of which^you fliall have due Notice. It is a Matter^ firmly fettled, by repeated Treaties, 
between us and the Indians, that whenever an Englijhman kills an Indian, or an Indian kills 
an Englijhman, the Murderer, or Pcrfon offending, fliall be tried by our Laws, in the Pre- 
fence of both Nations. 

Gave a Strifig. 
Brother Mofes Tetamy, 

You are the Father of the young Man who has been unfortunately wounded. It gives us 
great Concern that any Thing^of this Kind^ftiould happen. We have employed the moft 
fkilful Doftor we have amongft us^to take Care of him, and we pray that the Almighty 
would blefs the Medicines that are adminiftered for his Cure. We by this String of Wam- 

' ' pum 


[ 8 

, 7 C7. pum remove the Grief, from vour Heart, and dcfirc ..o Unealineis may . cmam there. We 

J^ have affured our Brother rccdyufcung, that ftrift Juftice (liall be done on the Trial, and we 

choofe that you yourfelf, fliould be a Witnefs of it. ^^^^^ ^ ^^.^ 


At ^Meeting ?>; Eafton, Thurfday, July 28, 1757, ?• M. 


The Honourable W I L L I A M D E N N Y, Efq; Covcrmr, &c. 

The Council. Tie fame Members of Jfemily. 

The Provincial Commifjioners. 

A Number of Gentlemen from the City of Philadelphia, and others of the Inhabitants of the 


Captain Thomas M'Kee, Liter prctcr for the Crown. 

Conrad Weiser, Efq; Interpreter for the Province. 

Mr. John Pumpshire, Interpreter for Teedyufcung. 

TEEDYUSCUNG, King of the Delawares, attended by feveral Chiefs and Deputies of 

the Ten Nations he rcprefents. 

Teedyufcung addrefjing himfelf to the Governor, fpoke asfolloivs. 

I DESIRE, in a few Words^to recolleft what you told mc^the other Day, that tJie Great 
King, beyond the Water, had appointed a Man to overfee the Affairs of the Indians, viz. 
Sir William fohnfon, who has nominated Mr. Croghan,\iv=, Deputy. I am glad to hear this 
News, and to fee the Man,that is appointed. I hope, Brother, that it will be well accepted^ 
by both of us. It is our Duty to refped: the Perfon^that the King lias appointed, and with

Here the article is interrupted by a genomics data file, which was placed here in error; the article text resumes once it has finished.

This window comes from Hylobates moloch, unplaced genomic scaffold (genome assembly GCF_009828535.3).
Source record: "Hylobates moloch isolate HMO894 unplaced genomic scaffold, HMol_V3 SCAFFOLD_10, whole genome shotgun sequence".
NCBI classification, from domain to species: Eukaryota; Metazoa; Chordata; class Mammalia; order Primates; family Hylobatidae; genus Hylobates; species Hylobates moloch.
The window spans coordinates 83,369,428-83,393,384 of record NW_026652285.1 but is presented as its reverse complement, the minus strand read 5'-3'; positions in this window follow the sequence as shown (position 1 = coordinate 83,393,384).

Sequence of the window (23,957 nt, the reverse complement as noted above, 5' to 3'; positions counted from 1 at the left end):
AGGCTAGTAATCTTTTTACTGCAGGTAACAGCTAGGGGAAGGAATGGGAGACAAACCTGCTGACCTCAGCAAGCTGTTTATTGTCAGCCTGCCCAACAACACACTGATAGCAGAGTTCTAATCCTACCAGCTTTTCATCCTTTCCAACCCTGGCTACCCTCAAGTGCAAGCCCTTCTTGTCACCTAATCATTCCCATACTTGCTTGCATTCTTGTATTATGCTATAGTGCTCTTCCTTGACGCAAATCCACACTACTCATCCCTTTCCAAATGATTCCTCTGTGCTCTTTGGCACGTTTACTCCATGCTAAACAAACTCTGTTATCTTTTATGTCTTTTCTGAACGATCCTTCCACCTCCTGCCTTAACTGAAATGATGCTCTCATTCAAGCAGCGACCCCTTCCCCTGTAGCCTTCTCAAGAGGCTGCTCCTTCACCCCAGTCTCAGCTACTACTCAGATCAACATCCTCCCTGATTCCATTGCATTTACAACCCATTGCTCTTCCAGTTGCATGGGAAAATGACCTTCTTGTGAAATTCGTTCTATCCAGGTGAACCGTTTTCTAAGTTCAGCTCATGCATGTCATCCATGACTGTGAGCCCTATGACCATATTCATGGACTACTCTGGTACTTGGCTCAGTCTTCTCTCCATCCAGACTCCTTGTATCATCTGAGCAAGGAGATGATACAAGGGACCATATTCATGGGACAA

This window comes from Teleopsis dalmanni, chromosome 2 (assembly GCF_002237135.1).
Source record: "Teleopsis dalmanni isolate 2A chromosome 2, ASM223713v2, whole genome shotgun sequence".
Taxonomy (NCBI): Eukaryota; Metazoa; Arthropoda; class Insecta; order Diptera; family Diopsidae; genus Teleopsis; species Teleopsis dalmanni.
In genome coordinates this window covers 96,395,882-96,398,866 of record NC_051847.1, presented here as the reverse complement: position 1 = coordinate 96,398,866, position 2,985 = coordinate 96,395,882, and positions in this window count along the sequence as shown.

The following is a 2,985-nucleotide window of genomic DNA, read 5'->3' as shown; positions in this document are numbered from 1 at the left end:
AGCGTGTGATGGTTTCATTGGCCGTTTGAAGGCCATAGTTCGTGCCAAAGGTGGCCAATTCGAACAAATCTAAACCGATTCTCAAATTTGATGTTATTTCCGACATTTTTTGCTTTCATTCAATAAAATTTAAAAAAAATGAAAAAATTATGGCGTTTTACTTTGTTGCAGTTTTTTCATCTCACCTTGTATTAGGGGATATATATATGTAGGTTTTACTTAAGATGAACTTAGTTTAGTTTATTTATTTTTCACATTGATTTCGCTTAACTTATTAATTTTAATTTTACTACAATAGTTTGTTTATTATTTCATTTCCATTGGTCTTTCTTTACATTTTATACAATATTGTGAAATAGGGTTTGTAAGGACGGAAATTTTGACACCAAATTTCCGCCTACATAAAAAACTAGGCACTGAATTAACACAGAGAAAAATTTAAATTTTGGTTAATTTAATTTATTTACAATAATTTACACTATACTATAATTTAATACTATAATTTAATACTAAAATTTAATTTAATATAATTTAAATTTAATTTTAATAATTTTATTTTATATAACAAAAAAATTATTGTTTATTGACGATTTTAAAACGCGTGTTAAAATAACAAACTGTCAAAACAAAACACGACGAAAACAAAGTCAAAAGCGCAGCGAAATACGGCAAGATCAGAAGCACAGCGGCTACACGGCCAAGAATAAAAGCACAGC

Sincerity of Heart to join together, that^as the prefent Bufinefs is well begun, it may end fo. 
I hope he will execute his Commiffion with Juftice. According to your Delire, what you 
mentioned in the laft Treaty, and what you have faid now, I will anfwer in a few Words ; 
and we hope Mr. Crcghan will be faithful^ to fee Juftice done on both Sides, in tlie Name of 
the King. 

Gave a String. 
After I have opened thePaflage from your Heart and Mind, that you may fee and underftand, 
bv this Belt I defire you may fully underftand^ what I now fay. It is plain the Proceedings 
of our Anceftors were flioiter than they ought to have been, in Rcfpedl ana Behalf of their 
Children ; and alfo their own everlafting Peace^in tlie World to come. You may eafily fee 
the Rcaion , of the gloomy and dark Days ; they have proceeded^ from the Earth. Our 
Mifunderftandingor Mifmanagement has proceeded^ from the Earth,' as well, as our Diffe- 
rences and Grievances^that have paffed and repafled. Though it was not the principa l Caufe^, 
that made us ftrike our Brethren the Englijh^ yet it has caufed the^Urolce to come harde r ^ 
than itotherwife would have come. Now it lies much^in your Power^to look ftridly^intoyour 
H-ai tL, as we always prefer and acknowledge you^above us in Abilities, Strength and Knowledge. 
And as it lies a great deal in your Powcr^to know wliether^what I have faid, be true or not, it 
depends much on you, Brother, that it may be openly and publickly declared^and publilhed, 
to the Province or Provinces^under the Government of the Great King, both to his Satis- 
faiftion, and to the Satisfaction of thofe appointed to manage this Affair. — Brother, now, as 
we have met together Face to Face to fpeak^with great Sincerity, I will endeavour to lay 
every Thing plain^bcfore you, not to cover one Part, but to lay every Thing before you, that 
you may fee plainly, in order that we may have true Satisfaftion from one another, and that 
what may be proved to be our Right and Due, may be eftablimed for ever^in a durable and 
lafting Peace. 

Gave a Belt. 
I would defire alfo that you would look witli all Diligence, and fee from whence our Dif- 
ferences have fprung. You may^eafily^fee they have fjirung from the Land or Earth, which 
was mentioned before, though it was not the principaj^ Thing. If regular Methods had been 
formerly taken,for an Habitation or ReTidence^for thc~pd6r7/;^/<'/;;i,in this Land, this^wouUl 
not have come to pafs. Novv^as it ireVmiJcTrin your P()v.'cr,to fearch, particularly^into what 
was mentioned before, with refpedt to the Land, wliich was the Caufe of our Differences, 



if I now can prevail with you, as I hope I Ihall, honeftly to do what may be confiftent 
with Juftice, then,I will, with a loud Voice, fpeak, and the Nations fliall hear me. Then »